"We're very fortunate the social worker went to check on the family when she did," Von Schoech said.

Teen arrested for 'blasphemous T-shirt'

A GOLD Coast teenager who wore a T-shirt by English extreme metal band Cradle of Filth that reads 'Jesus is a c**t' has been charged with offensive behaviour.

Above the offensive slogan a nun is depicted masturbating.

A 16-year-old was arrested on Monday for wearing the shirt and was charged with offensive behaviour under the Summary Offences Act 2005 for public nuisance.

Senior Sergeant Arron Ottaway said the teen was walking along Hollywell Road, in Biggera Waters, when a officer saw him.

Police conducted inquiries at Australia Fair, where the teen said he bought the shirt, to find any shops selling it.

The Reverend Matt Hunt of the Helensvale Baptist Church said it was sad people spoke about the Lord in such a way.

"It's fairly common language these days to express sadness, anger or hurt," he said. "It's a degrading word to use and Jesus is anything but that. It's like calling white black."

Mr Hunt said using the Lord's name in vain was a serious sin.

"When someone comes to the point of saying Jesus is the devil or Jesus is 'expletive', the Bible does say be very careful because you're on thin ice."

Gold Coast lawyer Bill Potts said the arrest highlighted Australia's need for a Bill of Rights.

"One of the great problems with our country is that we talk about rights such as privacy and freedom of speech and the like but they are not enshrined or protected in any way as they are in America," he said.

"While there are always limits on freedom of speech, you can't incite violence or anything like that, it seems to be now more than ever that our rights to freedom of speech and freedom of expression should be protected.

"A Bill of Rights which enshrines that protection is long overdue in this country."

Mr Potts said charging the teen was 'ludicrous' and brought the law into disrepute.

"A shirt might offend some and might be amusing to others," he said.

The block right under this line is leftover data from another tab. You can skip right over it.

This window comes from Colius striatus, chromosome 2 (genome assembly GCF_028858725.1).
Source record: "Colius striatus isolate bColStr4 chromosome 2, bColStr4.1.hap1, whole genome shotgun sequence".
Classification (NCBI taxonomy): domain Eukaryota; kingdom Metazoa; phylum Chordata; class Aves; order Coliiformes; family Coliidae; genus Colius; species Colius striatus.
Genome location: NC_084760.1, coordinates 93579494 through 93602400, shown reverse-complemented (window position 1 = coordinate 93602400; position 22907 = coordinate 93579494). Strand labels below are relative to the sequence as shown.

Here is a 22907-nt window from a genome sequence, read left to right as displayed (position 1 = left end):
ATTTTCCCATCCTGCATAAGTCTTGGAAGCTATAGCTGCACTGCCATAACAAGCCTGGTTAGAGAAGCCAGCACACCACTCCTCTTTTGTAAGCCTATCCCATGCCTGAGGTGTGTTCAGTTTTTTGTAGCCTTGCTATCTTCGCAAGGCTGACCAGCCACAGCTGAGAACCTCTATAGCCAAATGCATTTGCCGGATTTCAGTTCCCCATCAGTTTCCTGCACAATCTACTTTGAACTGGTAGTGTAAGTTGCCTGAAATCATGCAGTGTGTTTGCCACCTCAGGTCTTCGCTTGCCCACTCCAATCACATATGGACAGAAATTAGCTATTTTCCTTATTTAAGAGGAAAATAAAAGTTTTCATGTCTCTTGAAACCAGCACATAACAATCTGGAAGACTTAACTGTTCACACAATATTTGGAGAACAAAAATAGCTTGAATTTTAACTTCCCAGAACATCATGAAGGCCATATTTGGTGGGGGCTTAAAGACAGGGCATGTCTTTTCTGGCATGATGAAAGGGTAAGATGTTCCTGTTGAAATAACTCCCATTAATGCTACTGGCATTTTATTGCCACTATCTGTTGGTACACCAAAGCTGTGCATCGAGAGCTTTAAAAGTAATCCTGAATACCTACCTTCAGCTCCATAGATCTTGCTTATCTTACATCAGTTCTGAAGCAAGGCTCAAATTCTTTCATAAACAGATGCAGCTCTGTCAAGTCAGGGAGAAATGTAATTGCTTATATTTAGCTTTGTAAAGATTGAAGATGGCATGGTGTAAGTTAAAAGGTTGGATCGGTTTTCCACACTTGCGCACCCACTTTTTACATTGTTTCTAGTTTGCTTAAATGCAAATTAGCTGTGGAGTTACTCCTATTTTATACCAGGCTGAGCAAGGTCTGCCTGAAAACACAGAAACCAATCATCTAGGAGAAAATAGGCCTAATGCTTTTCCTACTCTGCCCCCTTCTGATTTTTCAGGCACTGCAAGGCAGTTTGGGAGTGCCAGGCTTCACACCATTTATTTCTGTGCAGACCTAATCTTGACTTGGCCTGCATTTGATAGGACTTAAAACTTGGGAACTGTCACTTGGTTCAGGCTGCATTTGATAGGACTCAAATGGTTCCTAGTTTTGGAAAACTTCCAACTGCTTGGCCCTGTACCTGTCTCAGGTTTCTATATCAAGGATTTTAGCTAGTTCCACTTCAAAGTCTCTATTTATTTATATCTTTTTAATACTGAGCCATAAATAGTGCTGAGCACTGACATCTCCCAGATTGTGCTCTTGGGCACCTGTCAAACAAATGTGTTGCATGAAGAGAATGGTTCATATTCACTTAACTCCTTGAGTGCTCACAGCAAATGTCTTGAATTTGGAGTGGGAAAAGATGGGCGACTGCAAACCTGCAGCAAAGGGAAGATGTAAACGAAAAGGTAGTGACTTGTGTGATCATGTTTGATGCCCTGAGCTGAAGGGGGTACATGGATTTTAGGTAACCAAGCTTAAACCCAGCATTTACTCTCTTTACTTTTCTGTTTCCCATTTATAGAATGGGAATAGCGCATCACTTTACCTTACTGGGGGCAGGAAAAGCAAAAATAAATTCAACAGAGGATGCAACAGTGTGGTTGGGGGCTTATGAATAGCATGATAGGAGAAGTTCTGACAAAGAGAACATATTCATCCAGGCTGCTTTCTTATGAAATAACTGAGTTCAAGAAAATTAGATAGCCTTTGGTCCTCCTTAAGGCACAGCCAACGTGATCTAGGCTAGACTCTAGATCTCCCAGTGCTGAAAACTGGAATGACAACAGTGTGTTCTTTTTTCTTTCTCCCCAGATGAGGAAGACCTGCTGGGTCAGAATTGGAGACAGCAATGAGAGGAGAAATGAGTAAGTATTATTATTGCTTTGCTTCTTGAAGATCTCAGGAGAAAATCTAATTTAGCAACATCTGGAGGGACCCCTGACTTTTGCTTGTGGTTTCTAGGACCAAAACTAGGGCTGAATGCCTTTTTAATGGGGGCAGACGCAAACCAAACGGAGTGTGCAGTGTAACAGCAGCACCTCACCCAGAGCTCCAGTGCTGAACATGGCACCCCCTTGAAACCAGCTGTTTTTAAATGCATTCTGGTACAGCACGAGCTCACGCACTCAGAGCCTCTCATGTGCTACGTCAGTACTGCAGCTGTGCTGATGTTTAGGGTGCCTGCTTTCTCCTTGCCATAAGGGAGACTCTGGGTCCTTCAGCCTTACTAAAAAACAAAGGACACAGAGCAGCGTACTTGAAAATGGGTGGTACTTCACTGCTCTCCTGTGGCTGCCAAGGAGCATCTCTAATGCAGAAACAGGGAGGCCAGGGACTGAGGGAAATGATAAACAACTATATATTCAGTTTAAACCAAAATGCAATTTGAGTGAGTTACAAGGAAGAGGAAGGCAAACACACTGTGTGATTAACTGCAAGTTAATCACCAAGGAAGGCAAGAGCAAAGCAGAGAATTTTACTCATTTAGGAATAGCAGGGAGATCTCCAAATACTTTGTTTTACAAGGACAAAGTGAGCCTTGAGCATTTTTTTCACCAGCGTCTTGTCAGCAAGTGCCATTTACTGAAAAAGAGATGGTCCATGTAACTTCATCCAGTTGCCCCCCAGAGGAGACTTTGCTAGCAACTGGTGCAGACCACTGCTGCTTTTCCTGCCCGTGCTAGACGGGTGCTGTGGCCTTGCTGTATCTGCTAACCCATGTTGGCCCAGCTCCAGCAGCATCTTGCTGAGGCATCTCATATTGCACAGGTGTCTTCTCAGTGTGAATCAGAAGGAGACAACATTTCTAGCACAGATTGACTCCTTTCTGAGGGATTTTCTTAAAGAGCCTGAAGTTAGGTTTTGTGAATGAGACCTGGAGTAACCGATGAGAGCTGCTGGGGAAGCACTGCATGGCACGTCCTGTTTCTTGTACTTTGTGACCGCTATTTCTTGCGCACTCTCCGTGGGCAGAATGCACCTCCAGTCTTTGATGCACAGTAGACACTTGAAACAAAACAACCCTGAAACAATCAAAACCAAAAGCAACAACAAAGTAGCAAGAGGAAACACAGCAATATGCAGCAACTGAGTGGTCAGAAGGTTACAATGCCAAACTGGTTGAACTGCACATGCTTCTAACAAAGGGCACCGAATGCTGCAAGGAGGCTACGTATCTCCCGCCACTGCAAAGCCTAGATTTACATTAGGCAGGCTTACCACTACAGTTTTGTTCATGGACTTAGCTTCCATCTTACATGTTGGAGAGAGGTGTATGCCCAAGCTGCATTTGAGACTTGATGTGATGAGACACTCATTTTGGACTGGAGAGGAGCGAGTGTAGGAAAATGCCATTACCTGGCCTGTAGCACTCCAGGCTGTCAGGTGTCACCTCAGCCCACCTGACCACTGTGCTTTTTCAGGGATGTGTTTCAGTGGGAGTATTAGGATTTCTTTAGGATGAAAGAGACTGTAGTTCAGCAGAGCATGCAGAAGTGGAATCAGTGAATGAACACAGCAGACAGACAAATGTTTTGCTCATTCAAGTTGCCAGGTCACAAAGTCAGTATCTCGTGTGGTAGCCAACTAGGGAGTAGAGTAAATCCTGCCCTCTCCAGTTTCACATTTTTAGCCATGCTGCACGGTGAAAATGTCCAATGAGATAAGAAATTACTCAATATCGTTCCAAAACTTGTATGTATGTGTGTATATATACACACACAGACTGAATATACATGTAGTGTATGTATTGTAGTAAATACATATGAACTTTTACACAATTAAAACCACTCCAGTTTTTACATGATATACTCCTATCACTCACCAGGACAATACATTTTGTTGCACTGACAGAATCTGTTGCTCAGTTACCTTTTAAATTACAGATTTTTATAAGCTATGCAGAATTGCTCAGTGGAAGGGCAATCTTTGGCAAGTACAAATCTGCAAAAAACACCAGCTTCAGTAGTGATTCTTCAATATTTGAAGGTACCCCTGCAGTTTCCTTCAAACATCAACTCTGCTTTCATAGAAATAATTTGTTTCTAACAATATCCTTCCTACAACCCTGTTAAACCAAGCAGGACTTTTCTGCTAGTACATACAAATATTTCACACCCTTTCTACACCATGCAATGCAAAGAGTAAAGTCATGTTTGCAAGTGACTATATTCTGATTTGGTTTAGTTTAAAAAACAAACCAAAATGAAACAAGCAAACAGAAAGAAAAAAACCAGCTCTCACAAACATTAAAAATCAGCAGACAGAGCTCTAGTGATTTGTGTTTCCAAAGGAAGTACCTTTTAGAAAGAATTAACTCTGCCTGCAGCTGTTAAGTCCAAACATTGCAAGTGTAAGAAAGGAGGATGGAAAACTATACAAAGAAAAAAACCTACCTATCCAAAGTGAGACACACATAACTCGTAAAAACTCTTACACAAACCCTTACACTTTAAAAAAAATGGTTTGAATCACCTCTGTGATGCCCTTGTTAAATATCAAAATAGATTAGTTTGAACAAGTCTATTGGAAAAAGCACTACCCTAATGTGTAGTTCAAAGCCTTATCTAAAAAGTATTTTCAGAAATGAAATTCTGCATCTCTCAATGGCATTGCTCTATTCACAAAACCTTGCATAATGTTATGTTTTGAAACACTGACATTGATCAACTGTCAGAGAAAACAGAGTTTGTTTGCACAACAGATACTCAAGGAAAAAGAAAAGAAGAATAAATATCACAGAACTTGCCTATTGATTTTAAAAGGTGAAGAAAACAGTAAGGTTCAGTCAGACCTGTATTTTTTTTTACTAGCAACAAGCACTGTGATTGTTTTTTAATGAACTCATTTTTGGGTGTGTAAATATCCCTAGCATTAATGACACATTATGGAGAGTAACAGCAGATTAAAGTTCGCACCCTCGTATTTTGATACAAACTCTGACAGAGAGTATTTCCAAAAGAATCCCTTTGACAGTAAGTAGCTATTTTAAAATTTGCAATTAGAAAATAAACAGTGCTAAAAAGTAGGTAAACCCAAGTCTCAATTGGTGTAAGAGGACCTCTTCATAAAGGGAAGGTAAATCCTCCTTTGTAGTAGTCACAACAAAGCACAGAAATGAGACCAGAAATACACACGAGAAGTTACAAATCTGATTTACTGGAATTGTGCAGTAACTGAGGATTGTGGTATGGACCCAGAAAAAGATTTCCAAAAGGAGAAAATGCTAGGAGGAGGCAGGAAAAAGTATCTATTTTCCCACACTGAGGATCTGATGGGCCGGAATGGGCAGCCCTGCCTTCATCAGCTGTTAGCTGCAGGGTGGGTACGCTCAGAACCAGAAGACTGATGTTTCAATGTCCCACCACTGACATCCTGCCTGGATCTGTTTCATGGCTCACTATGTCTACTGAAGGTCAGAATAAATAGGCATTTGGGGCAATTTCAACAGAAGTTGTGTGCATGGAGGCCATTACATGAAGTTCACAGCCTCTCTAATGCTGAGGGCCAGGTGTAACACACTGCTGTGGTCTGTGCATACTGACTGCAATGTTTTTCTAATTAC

"If a person was wearing the shirt in a church or a religious rally where it was specifically intended to offend or cause disruption, then perhaps the prosecution might stand a chance.

"However, to criminalise juvenile or boorish messages is to bring the law into disrepute. The police are acting like the thought police and censors.",23599,23919553-2,00.html

Australia: UFOs invade NT town

A SMALL Territory community is still reeling with shock after four UFOs descended on their Outback homes.

Families spent hours in fear as what appeared to be three spaceships hovered in the distance with another just metres above their houses.

The drama at Marlinja, population 112 and 730km south of Darwin, began at 8pm on Sunday.

Resident Janie Dixon said it started as an "ordinary" night.

"The kids were on the basketball courts, shooting a few hoops, and I was indoors talking to my two nieces when we heard a strange, loud noise," she said.

"We ran outside but at first we couldn't see anything -- it was really dark and we could hear the sound.

"The sound was horrible. It sounded like something was going past.

"We thought it was a jet. I saw what I thought at first was the evening star, the first star you usually see at night.

"But then we saw three red lights in the distance, and the sound kept getting louder.

"The ground felt like it was shaking, so we ran inside and shut the doors.

"My nephew and niece were looking out through curtains. The thing came closer, circled around the basketball courts and then came so close above our house.